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Skill shot case study

Introduction:

Game Title: Metal Masters

Client: Skillshot – Schueco

Client’s Goal: 

Skillshot aims to create a game for their client Schueco.

The game’s objective is to educate people (also new hires of Schueco) using the mini-games and also promoting how the metal industry developed over the course of the years and how it is more easy now compared to before promoting more applicants to the metal industry in general.

The game has 2 phase and it will include the ff:

Phase 1:

  1. Mining minerals
  2. Choosing the correct mold
  3. Forging ingots
  4. Crafting specific tools
  5. Brining the final product to a cart

Phase 2:

  1. Creating a male counterpart of a female metal connector
  2. Choosing the correct female metal connector that was shown on previous machine
  3. Connecting the male and female metal connectors

The target audience for the game is working adults and also the game’s language should be German by default not English.

Conceptualization Phase

As a six-person team, extensive references of the machines were essential for our project, which the client provided. These references served as the basis for creating 3D models, where we optimized polygons to ensure suitability for the game environment.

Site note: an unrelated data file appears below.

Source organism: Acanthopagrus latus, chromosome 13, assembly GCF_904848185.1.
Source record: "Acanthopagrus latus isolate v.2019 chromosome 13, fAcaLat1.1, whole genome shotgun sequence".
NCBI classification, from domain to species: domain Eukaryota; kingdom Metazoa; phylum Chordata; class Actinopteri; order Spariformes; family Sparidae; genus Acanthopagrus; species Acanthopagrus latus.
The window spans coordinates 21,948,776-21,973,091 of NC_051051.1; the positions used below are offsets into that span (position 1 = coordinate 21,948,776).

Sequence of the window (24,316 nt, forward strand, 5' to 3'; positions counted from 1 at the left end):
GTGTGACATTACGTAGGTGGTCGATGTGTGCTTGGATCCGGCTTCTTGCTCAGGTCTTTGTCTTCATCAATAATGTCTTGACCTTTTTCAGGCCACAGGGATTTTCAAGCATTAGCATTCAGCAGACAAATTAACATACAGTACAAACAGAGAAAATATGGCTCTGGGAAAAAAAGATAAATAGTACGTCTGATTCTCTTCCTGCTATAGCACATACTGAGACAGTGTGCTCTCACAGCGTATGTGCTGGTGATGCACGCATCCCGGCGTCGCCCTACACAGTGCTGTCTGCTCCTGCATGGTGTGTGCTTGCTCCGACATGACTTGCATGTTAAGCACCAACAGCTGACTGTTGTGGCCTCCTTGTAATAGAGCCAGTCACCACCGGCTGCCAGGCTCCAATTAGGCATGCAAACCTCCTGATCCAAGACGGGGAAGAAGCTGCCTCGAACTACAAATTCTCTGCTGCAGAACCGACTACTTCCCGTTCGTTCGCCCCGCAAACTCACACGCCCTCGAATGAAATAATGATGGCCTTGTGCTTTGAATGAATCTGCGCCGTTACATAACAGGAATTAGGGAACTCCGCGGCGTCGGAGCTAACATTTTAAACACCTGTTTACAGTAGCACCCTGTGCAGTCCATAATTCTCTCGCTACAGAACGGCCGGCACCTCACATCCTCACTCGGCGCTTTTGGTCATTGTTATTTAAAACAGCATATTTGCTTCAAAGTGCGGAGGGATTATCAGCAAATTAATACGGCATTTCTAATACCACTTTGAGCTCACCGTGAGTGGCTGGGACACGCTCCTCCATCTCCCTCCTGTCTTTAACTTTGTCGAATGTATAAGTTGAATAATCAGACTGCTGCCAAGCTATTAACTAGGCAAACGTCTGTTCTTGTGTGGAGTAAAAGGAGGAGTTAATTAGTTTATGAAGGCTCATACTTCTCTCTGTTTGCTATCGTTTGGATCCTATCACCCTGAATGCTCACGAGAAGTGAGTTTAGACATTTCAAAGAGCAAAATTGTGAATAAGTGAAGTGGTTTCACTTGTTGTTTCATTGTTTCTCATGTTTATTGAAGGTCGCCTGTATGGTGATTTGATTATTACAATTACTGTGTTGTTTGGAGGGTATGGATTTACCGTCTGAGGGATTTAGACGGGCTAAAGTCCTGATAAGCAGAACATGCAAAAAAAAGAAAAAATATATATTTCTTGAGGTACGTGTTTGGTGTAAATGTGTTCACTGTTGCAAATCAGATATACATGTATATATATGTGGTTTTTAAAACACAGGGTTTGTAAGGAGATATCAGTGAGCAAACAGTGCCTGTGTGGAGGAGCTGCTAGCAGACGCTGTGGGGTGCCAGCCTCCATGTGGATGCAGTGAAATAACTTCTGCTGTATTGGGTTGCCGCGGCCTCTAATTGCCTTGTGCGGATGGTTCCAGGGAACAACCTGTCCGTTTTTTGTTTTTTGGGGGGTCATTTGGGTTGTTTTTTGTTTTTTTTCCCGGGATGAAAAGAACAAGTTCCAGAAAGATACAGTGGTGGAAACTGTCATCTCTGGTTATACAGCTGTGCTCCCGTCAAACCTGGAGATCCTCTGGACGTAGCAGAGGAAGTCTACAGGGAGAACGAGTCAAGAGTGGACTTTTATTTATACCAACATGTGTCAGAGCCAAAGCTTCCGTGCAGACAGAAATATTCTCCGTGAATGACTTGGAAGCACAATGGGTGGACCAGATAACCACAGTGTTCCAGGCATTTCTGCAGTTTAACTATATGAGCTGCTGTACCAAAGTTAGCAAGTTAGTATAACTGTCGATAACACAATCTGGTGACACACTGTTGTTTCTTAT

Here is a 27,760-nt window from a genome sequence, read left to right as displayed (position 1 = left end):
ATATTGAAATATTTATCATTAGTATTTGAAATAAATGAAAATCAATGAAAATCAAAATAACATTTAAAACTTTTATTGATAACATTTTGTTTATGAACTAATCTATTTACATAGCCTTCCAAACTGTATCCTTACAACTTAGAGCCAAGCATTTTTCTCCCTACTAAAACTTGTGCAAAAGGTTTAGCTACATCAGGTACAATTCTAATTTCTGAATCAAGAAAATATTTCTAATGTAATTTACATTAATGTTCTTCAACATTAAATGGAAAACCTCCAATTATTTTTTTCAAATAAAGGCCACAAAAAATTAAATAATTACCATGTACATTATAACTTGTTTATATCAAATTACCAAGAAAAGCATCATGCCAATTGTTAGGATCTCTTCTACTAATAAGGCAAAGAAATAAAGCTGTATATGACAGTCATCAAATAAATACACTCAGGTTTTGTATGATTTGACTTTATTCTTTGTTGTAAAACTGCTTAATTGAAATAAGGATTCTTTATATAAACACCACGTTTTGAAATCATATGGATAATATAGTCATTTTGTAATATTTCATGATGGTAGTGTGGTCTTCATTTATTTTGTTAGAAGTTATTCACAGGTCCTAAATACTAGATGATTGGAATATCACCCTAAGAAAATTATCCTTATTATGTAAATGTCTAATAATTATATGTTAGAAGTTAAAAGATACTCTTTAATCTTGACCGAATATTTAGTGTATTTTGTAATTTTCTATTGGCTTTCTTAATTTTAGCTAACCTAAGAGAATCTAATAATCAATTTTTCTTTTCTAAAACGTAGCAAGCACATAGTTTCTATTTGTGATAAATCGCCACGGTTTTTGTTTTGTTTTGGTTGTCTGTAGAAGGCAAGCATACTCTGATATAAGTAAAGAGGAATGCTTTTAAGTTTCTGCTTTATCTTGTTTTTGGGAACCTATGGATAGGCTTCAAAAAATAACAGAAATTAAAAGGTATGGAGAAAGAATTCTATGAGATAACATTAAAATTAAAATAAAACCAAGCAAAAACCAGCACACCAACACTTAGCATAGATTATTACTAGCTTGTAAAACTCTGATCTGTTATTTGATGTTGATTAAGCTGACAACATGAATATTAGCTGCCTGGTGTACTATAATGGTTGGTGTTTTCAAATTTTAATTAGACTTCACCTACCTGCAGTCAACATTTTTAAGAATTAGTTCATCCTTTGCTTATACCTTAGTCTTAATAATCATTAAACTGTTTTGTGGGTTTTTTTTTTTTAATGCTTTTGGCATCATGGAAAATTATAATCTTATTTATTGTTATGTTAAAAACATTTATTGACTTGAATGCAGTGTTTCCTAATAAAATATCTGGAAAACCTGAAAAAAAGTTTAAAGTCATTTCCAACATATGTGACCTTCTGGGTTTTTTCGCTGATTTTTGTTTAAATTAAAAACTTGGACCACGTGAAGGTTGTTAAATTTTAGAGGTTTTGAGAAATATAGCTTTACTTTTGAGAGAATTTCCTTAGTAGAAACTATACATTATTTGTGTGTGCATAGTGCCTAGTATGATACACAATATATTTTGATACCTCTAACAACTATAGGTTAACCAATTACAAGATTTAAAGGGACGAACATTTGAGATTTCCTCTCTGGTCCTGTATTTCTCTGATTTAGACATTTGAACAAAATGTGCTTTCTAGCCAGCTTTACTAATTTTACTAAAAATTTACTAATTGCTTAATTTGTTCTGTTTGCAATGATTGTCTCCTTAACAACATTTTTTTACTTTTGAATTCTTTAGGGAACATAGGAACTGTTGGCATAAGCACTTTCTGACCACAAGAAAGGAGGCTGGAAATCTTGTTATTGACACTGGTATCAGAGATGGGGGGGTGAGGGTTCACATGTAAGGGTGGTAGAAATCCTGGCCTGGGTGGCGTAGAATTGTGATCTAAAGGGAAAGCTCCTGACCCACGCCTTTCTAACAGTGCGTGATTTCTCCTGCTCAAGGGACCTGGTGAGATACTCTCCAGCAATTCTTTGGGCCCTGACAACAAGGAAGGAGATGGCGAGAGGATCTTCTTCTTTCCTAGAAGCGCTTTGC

Collaboration with the client involved outlining their vision for portraying the metal industry and providing models and images of the factory to be incorporated into the game.

Initially focusing on the old metal industry and ore mining, we began by creating a map and constructing a hut/house with a forge and crafting tables for phase 1. Upon receiving images of the factory, we proceeded to develop the map for phase 2.

Although prototyping would have been ideal, time constraints necessitated skipping this step. Instead, we expedited the process by immediately laying the foundation, including creating maps, models, and initial code. Recognizing the complexity of the coding required and our limited time frame, we opted to engage an experienced coder on a commission basis to expedite development in areas where we lacked expertise.